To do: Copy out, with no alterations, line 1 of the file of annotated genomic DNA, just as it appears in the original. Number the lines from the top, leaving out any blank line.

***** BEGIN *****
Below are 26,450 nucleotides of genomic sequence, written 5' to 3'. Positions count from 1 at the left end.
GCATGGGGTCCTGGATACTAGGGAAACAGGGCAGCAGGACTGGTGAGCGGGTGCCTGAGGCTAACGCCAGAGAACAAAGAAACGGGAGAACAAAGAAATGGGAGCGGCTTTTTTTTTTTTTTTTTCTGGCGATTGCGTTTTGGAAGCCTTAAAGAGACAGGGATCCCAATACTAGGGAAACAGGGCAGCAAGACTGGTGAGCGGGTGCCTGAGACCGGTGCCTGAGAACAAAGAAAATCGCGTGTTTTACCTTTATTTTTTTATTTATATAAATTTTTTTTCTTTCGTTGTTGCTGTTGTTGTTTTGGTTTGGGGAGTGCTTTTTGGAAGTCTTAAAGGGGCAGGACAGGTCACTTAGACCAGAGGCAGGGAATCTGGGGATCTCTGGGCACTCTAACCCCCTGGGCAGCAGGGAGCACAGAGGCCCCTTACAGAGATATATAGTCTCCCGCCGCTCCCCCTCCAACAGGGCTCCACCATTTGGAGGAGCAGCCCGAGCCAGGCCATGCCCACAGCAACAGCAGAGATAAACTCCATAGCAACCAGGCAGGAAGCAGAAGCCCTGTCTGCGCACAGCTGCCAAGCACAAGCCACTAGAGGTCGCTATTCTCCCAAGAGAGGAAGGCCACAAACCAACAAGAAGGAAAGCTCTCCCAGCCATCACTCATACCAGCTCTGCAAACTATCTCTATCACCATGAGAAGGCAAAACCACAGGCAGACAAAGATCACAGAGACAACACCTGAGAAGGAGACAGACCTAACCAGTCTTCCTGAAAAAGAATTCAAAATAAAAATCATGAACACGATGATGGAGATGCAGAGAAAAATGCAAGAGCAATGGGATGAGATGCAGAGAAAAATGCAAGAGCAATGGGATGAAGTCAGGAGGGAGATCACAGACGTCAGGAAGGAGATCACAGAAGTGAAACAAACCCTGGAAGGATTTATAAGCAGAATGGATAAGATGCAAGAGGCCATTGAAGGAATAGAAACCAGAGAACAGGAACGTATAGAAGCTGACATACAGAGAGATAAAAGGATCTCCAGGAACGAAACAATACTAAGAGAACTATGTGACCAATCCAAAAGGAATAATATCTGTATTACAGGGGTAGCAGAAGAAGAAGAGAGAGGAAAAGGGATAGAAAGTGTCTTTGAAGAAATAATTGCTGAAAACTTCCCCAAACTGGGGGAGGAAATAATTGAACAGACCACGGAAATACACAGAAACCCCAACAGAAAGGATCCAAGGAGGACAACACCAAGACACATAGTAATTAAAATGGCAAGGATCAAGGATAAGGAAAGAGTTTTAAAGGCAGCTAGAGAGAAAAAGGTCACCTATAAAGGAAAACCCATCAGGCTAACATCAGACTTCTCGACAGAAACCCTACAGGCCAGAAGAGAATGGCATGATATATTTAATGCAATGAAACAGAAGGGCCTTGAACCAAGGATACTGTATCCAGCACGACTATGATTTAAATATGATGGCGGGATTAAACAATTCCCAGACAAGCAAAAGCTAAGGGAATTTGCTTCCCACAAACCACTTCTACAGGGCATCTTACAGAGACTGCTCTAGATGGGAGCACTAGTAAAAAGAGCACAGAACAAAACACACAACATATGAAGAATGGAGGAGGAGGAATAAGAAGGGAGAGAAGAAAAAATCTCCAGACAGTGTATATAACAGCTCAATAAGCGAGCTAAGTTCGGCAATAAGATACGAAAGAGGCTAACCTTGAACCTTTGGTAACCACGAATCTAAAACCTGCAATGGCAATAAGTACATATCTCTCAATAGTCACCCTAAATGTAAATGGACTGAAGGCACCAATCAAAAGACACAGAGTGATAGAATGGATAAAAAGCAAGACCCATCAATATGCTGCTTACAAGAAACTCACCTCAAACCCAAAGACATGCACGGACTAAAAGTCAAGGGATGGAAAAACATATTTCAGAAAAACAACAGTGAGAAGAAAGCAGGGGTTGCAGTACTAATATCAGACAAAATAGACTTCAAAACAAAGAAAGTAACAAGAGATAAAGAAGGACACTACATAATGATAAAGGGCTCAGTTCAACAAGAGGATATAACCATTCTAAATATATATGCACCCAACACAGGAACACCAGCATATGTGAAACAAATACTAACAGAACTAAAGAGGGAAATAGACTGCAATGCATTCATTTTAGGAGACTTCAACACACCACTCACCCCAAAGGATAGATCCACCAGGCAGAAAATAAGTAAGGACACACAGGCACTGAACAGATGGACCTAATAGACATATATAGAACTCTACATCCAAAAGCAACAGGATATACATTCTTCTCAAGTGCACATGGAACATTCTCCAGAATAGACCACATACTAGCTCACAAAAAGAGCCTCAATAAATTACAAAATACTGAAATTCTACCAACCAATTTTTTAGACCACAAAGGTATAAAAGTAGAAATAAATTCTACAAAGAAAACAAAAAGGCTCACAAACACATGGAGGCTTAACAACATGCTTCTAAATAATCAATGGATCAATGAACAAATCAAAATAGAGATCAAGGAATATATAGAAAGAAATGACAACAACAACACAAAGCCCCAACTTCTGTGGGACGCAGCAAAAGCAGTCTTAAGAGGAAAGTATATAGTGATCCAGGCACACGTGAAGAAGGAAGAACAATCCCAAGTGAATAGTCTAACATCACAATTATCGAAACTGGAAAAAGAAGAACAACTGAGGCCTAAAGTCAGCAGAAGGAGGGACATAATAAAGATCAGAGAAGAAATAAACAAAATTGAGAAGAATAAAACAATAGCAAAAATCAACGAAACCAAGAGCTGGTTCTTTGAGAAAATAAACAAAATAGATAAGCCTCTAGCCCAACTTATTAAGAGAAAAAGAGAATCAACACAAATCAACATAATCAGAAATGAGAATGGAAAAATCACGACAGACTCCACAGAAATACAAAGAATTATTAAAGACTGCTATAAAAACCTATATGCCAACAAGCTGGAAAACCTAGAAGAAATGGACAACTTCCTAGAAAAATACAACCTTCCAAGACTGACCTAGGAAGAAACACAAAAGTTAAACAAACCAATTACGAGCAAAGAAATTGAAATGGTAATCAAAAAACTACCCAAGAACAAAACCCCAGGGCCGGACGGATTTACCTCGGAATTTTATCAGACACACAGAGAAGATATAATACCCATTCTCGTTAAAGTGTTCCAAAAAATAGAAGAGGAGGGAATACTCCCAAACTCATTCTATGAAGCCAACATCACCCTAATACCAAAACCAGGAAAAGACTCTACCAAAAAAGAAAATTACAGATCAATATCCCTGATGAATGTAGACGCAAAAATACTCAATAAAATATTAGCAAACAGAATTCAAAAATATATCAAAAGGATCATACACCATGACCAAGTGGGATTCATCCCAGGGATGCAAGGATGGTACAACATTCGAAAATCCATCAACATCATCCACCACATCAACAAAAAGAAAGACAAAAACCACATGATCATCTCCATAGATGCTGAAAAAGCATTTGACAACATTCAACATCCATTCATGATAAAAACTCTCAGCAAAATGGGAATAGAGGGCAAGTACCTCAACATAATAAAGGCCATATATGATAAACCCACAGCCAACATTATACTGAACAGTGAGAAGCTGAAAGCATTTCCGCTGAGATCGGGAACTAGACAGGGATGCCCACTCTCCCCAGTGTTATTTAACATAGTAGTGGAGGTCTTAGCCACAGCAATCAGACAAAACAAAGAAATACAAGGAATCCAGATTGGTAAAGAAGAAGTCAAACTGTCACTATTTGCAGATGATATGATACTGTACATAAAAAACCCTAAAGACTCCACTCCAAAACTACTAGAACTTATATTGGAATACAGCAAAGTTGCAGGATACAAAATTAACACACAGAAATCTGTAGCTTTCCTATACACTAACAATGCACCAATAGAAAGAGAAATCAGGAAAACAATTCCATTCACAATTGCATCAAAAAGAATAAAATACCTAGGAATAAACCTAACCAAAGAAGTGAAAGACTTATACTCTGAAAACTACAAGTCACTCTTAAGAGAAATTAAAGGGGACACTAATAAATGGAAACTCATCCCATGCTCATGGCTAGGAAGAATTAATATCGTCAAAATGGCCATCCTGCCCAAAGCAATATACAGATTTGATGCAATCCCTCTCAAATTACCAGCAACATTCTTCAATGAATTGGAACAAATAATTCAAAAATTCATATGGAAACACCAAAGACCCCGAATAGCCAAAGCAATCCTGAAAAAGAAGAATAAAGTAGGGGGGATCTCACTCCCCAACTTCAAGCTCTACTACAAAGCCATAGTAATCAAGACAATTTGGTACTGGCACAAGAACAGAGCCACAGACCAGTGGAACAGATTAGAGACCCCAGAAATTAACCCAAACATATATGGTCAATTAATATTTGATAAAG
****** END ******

Below are 26,450 nucleotides of genomic sequence, written 5' to 3'. Positions count from 1 at the left end.